India and Israel sign MOU on – cooperation in oil and gas sector, a protocol on amendments to air transport agreement, agreement on film co-production, field research in homoeopathic medicine, cooperation in the field of space, letter of intent to invest in India, cooperation in metal battery and cooperation in solar thermal energy.

The Israeli Prime Minister Netanyahu met President Ram Nath Kovind at Rashtrapati Bhavan on Monday Evening around 6 pm.


Prime Minister Narendra Modi and his Israeli counterpart Benjamin Netanyahu  holded bilateral talks at Delhi’s Hyderabad House on Monday.

Earlier on Monday, Benjamin Netanyahu has been given a ceremonial reception at the Rashtrapati Bhavan, after which Israel PM and wife Sara Paid tribute to Mahatma Gandhi at Rajghat.

Netanyahu will be accompanied by his wife Sara as they will leave for Agra to see Taj Mahal on Tuesday. On the same day, he will visit Delhi and participate in the Raisina Dialogue, where he is scheduled to deliver an inaugural speech.

Netanyahu will leave for Ahmedabad on the fourth day of his tour and visit the Sabarmati Ashram. The minister will also attend an event at the International Centre for Entrepreneurship and Technology. He will later visit the Centre of Excellence, Vadrad. After which, the minister will leave for Mumbai.

On Thursday, Netanyahu will have a power breakfast with Indian CEOs and attend a business seminar. He will also lay a wreath at Taj Hotel Mumbai and pay a visit to Nariman House – Chabad Centre.

He will also reach out to Bollywood personalities in an exclusive ‘Shalom Bollywood’ event, that aims at exploring business opportunities for Indian filmmakers in Israel.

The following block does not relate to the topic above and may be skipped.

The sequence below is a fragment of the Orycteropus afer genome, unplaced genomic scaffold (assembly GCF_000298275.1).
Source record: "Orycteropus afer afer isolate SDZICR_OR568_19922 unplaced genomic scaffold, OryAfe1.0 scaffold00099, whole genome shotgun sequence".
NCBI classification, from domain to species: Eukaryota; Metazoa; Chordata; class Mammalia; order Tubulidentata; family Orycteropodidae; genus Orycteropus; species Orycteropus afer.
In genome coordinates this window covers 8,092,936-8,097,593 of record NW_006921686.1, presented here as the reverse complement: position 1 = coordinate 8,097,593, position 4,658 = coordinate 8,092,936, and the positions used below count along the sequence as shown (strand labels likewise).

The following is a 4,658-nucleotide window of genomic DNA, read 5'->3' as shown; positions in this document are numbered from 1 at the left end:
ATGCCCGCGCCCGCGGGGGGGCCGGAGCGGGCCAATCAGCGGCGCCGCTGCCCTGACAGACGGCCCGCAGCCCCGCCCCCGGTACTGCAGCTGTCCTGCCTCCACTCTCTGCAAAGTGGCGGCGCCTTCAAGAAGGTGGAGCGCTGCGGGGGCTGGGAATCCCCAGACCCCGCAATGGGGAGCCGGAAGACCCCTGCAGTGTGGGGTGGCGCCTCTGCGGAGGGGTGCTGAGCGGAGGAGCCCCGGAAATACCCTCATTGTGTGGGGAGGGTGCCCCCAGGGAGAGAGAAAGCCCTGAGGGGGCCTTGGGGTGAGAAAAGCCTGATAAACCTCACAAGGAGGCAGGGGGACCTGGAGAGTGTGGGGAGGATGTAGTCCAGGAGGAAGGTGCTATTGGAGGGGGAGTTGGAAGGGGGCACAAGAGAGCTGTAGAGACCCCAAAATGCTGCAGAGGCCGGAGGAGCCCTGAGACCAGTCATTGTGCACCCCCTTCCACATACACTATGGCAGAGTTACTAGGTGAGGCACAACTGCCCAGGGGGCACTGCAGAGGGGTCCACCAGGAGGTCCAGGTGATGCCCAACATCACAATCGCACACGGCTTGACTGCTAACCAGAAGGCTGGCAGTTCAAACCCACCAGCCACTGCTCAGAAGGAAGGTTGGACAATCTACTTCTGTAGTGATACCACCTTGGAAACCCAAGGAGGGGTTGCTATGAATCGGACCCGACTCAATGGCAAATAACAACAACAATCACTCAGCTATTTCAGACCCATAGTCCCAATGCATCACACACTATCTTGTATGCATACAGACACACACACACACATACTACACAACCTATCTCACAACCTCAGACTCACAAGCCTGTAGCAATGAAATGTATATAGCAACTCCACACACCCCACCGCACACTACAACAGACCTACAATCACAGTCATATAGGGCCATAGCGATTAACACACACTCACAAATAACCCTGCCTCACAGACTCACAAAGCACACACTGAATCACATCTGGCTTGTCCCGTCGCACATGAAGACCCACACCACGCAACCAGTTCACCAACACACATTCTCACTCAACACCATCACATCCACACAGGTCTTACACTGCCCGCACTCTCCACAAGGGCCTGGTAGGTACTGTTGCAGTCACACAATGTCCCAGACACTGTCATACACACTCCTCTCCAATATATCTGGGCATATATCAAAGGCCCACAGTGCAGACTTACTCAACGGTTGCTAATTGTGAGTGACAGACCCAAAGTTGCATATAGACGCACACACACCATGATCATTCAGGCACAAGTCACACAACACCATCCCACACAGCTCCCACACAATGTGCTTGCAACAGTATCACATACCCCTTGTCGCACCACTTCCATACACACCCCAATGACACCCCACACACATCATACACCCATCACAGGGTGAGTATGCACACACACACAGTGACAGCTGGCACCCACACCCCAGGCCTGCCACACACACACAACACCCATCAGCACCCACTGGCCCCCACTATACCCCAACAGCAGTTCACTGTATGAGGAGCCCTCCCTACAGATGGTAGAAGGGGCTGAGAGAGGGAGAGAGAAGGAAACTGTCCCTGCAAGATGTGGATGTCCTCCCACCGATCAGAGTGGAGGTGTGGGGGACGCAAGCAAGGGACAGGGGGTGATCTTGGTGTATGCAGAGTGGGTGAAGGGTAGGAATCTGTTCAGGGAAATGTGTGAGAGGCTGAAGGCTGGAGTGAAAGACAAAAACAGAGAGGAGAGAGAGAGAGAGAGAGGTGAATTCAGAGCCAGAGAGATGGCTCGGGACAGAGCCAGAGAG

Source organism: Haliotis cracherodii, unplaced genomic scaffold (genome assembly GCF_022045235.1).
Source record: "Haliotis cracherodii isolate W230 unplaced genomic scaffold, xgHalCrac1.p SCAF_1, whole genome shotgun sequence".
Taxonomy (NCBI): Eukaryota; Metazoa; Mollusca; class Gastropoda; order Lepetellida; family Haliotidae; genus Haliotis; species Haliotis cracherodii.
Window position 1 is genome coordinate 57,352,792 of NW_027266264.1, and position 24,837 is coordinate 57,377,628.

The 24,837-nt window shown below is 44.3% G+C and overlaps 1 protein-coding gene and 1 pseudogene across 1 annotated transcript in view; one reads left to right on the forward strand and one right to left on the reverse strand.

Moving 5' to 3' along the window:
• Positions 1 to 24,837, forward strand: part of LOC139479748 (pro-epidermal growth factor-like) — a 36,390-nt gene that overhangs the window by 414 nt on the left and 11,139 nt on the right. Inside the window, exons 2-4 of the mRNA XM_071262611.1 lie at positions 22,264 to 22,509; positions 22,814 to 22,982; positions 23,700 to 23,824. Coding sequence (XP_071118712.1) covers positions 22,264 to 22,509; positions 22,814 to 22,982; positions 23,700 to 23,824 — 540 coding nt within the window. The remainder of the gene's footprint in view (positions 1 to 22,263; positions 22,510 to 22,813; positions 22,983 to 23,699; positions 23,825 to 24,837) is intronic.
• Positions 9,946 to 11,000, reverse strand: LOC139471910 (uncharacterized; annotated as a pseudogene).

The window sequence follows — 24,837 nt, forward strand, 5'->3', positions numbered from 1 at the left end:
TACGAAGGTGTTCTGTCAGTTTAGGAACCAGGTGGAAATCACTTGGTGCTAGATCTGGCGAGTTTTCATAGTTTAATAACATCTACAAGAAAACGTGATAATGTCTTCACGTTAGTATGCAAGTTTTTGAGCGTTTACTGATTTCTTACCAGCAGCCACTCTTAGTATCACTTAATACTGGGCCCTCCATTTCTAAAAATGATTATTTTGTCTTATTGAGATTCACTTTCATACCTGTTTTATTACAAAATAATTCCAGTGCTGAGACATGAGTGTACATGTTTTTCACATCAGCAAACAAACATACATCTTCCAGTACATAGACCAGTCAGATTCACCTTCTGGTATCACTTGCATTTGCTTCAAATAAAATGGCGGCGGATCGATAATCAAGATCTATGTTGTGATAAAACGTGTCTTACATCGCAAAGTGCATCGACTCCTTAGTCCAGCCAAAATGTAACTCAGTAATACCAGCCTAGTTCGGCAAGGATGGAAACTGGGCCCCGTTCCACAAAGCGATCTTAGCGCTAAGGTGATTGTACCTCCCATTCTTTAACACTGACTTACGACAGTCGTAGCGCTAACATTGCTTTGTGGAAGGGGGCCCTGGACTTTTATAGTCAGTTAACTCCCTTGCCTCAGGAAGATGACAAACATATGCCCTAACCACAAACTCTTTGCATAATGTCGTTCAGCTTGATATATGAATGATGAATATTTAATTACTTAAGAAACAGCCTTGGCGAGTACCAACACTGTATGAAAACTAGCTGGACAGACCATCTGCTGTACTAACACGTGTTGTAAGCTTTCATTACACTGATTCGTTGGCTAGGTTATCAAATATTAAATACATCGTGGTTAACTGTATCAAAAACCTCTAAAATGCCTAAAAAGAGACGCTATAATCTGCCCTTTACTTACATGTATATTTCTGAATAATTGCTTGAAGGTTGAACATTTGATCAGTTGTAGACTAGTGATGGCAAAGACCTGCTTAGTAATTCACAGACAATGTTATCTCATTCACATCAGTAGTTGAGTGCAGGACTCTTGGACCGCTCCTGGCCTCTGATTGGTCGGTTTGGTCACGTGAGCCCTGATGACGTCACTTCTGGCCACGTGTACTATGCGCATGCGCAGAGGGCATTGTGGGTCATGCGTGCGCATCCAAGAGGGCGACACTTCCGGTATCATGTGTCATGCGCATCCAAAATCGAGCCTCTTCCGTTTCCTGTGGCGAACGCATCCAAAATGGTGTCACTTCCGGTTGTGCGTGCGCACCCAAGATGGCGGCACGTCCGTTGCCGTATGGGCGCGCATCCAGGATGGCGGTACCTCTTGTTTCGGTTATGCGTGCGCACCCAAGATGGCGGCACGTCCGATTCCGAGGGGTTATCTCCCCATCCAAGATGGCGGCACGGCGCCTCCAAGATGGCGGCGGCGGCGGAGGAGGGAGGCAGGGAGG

On Sunday, Prime Minister Narendra Modi set aside protocol to receive his Israeli counterpart Benjamin Netanyahu, who arrived in New Delhi for a historic six-day visit. Modi welcomed Netanyahu with a hug upon his arrival. According to Israeli officials, Netanyahu was pleasantly surprised by Modi welcoming him at the airport. “I very much appreciate the gesture,” Netanyahu was quoted as saying by officials.

A smiling Modi embraced Netanyahu and then shook hands both with him and his wife as they stepped on the red carpet at the airport here.

They both then arrived at Teen Murti Chowk, received by Army Chief General Bipin Rawat and Foreign Secy S Jaishankar on Sunday.


Delhi’s Teen Murti Chowk has been renamed Teen Murti Haifa Chowk by PM Modi and his Israeli counterpart Netanyahu. The renaming was done in memory of the supreme sacrifice by Indian soldiers to liberate Haifa in Israel in 1918.

Netanyahu who is accompanied by his wife had a brief conversation with Swaraj after renaming the Teen Murti Haifa Chowk in the capital.

This is the first visit to India by an Israeli Prime Minister since Ariel Sharon came in 2003


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India shouldn’t replicate China’s urbanisation models: NITI Aayog VC

Given India’s diversity, it cannot afford “inequitable and unbalanced urbanisation, said Niti Aayog VC Rajiv Kumar



Rajiv Kumar

Instead of replicating foreign models that may lead to inequitable and unbalanced urbanisation, India needs to create growth hubs across the country, NITI Aayog Vice Chairman Rajiv Kumar said on Thursday.

Given India’s diversity, it cannot afford “inequitable and unbalanced urbanisation”, he said.

“It’s unfortunate that we continuously look for foreign models…

We cannot let India replicate what China has done,” Rajiv Kumar said during the national workshop on “Municipal Finance and Effective & Accelerated Implementation of Smart Cities” here.

He said that development in China had happened only along the coastline whereas other areas had remained backward, forcing millions of people to move inward to their homelands during the Chinese New Year and India cannot have millions of people moving from one part of the nation to the other on festivals like Diwali or Holi.

“To minimise the presence of dualistic structure and to connect villages with all the urban facilities, we need to introduce the concept of ‘rurban’,” he said.

“In order to empower our cities, we need economic-political legitimacy, technologically smart solutions and intellectual legitimacy,” he added.

“Unless we make our cities generators of India, we won’t get intellectual legitimacy.”